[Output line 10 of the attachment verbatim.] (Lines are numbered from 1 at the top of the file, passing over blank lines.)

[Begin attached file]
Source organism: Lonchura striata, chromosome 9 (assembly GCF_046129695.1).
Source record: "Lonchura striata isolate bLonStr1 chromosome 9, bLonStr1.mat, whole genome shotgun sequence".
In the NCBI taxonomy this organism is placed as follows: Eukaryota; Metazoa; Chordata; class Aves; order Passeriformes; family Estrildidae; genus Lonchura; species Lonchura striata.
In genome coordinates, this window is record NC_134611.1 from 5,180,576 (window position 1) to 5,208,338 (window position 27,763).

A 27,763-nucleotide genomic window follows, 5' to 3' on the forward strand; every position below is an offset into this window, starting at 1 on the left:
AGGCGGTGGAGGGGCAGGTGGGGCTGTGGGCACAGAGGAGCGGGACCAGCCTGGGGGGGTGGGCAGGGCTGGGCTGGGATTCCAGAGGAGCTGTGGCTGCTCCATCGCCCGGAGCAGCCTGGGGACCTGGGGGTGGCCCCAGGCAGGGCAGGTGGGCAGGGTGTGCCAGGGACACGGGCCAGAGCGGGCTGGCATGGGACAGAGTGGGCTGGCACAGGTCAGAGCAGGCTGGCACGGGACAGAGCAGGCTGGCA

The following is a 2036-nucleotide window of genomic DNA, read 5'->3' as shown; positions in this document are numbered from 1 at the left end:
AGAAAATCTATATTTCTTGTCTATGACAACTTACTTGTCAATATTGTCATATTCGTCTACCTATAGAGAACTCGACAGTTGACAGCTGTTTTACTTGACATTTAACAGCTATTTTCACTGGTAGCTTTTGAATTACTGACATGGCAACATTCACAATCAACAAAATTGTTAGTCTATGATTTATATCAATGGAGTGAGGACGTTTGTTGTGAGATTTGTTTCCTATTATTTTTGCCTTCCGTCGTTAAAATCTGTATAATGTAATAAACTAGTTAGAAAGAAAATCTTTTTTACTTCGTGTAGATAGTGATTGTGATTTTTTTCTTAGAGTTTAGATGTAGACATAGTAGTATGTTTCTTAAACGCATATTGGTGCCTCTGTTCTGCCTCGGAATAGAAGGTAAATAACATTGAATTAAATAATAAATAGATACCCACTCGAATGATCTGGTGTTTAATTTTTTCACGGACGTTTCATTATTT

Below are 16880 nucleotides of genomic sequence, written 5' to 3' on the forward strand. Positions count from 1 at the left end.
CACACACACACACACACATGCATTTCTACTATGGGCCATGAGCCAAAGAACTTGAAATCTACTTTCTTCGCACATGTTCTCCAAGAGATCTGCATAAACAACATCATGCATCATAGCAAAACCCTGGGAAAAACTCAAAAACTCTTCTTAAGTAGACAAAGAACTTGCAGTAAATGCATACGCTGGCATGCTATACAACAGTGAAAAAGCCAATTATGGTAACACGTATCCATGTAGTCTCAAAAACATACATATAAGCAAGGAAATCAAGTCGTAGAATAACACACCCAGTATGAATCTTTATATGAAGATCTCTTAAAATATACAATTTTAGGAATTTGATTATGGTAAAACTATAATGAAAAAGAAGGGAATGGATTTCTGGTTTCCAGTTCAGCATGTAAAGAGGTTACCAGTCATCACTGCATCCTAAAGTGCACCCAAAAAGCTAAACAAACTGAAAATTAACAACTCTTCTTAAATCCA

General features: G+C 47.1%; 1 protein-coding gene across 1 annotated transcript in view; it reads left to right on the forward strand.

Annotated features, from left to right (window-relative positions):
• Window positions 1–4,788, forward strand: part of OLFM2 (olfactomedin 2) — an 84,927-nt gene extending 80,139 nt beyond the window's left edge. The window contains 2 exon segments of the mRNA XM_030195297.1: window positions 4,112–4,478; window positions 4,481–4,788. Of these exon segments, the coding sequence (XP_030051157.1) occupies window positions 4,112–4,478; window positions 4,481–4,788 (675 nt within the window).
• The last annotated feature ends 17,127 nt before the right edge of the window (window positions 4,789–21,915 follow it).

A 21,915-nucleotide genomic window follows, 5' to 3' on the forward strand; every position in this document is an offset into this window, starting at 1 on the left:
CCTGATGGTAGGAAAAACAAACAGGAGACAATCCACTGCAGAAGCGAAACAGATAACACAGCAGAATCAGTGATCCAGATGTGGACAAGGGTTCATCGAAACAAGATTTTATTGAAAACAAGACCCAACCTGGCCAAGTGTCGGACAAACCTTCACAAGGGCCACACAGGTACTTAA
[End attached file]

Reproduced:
CACACACACACACACACATGCATTTCTACTATGGGCCATGAGCCAAAGAACTTGAAATCTACTTTCTTCGCACATGTTCTCCAAGAGATCTGCATAAACAACATCATGCATCATAGCAAAACCCTGGGAAAAACTCAAAAACTCTTCTTAAGTAGACAAAGAACTTGCAGTAAATGCATACGCTGGCATGCTATACAACAGTGAAAAAGCCAATTATGGTAACACGTATCCATGTAGTCTCAAAAACATACATATAAGCAAGGAAATCAAGTCGTAGAATAACACACCCAGTATGAATCTTTATATGAAGATCTCTTAAAATATACAATTTTAGGAATTTGATTATGGTAAAACTATAATGAAAAAGAAGGGAATGGATTTCTGGTTTCCAGTTCAGCATGTAAAGAGGTTACCAGTCATCACTGCATCCTAAAGTGCACCCAAAAAGCTAAACAAACTGAAAATTAACAACTCTTCTTAAATCCA